A class action suit has been filed against Kenexa alleging the HR technology provider and RPO firm mislead investors in 2007 by not disclosing problems it was having with international sales and with its RPO business.
The action, brought in federal court in Pennsylvania by Coughlin Stoia Geller Rudman & Robbins LLP, claims that between May 8, 2007, when Kenexa issued its first quarter report and Nov. 7th of that year, when the third quarter financial report was released, it “failed to disclose material adverse facts about the Company’s true financial condition, business and prospects.”
As a result, the law firm claims that shareholders who bought stock between those dates lost value when on Nov 8th, the day after the third quarter results were announced, the stock plummeted 40 percent, dropping from $27.84 per share to $16.61 per share. That day, 8.4 million shares of the company traded hands. The average volume in the weeks before was around 300,000 shares.
A Kenexa spokesperson could not be reached for comment.
Coughlin Stoia is a 190-lawyer firm with offices across the country that specializes in class action litigation on behalf of investors and consumers. The firm was lead counsel on behalf of Enron investors, suing banks and others that backed the energy firm. Coughlin Stoia has also played a key role in cases as diverse as an antitrust action against the NASDAQ exchange, settling it for more than $1 billion, and in litigation against tobacco companies.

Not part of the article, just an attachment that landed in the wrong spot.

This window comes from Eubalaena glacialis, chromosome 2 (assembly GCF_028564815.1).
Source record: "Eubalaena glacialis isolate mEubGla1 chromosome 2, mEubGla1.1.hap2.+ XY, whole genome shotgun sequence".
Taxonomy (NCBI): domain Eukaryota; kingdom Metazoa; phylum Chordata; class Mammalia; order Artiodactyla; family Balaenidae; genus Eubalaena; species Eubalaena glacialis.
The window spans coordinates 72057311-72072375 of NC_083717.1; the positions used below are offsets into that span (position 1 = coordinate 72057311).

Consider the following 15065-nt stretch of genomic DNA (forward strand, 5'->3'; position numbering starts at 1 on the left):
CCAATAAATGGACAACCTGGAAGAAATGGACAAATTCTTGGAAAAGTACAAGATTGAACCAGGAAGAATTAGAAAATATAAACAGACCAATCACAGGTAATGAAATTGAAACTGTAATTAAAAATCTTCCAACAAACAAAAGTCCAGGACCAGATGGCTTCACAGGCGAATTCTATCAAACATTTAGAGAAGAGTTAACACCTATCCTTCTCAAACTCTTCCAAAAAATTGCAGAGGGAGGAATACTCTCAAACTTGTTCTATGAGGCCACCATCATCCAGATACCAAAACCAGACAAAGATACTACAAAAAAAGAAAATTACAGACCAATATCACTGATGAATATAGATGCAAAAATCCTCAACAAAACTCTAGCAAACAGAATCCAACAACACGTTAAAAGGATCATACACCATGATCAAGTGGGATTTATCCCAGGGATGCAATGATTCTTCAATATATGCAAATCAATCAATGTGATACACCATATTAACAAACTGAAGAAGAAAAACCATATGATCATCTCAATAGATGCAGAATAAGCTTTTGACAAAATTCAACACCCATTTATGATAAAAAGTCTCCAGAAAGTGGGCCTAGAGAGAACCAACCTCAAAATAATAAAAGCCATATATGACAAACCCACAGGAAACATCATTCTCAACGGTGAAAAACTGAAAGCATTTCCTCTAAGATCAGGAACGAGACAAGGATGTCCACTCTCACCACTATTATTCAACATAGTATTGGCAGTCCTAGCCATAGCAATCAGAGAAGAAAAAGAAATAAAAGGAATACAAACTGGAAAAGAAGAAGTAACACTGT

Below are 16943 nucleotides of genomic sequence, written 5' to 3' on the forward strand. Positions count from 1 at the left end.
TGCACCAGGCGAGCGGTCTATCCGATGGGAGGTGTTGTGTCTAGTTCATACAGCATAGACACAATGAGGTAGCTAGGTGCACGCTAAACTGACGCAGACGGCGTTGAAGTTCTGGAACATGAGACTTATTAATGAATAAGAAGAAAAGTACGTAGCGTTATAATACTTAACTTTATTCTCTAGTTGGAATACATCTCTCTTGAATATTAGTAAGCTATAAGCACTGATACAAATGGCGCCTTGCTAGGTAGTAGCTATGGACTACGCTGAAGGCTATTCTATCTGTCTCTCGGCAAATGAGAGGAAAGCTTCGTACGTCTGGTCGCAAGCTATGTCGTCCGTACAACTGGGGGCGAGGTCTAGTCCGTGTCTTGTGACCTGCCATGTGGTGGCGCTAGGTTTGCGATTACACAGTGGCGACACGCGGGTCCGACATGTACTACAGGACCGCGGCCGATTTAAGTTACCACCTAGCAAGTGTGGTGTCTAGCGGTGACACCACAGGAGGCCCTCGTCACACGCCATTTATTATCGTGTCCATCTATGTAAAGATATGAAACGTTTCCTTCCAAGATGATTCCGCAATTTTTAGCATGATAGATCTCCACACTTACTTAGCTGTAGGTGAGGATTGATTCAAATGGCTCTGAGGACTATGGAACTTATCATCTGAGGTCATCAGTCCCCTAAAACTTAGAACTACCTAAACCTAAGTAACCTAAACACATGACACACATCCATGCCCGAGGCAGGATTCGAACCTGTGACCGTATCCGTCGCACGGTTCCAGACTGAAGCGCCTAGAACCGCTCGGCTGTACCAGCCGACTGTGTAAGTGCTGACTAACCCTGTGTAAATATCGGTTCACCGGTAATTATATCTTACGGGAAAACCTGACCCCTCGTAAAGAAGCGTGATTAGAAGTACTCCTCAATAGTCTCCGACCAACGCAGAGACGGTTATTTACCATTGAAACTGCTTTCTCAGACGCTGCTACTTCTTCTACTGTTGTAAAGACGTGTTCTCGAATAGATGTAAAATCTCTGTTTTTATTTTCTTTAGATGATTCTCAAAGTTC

In the Kenexa case, Coughlin Stoia says in a press release that the company:
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“… failed to disclose the following adverse facts, among others: (i) that sales cycles for the Company’s Employment Process Outsourcing (“EPO”) and assessments lines of business were lengthening, causing sales to be pushed out and revenue growth to slow; (ii) that the Company was experiencing problems with its international sales and would need to revamp that sales force; (iii) that the Company was experiencing problems with a significant EPO client such that the client was requesting to be released from its contract with the Company; and (iv) based on the foregoing, defendants lacked a reasonable basis for their positive statements about the Company, its earnings, operations and prospects.”
No specific amount of damages is detailed in the complaint.
Kenexa’s stock was trading at $13.47 at midday today, down 38 cents from Thursday’s close. For 2008 Kenexa reported losing $120.9 million, mostly due to a writedown of company goodwill, which many HR tech and services vendors have been doing. For the first quarter of this year, Kenexa posted a $33.6 million loss, after another goodwill hit of $33.3 million. Not counting the writedown and certain other minor one-time expenses, Kenexa would have had a $3.9 million profit from operations.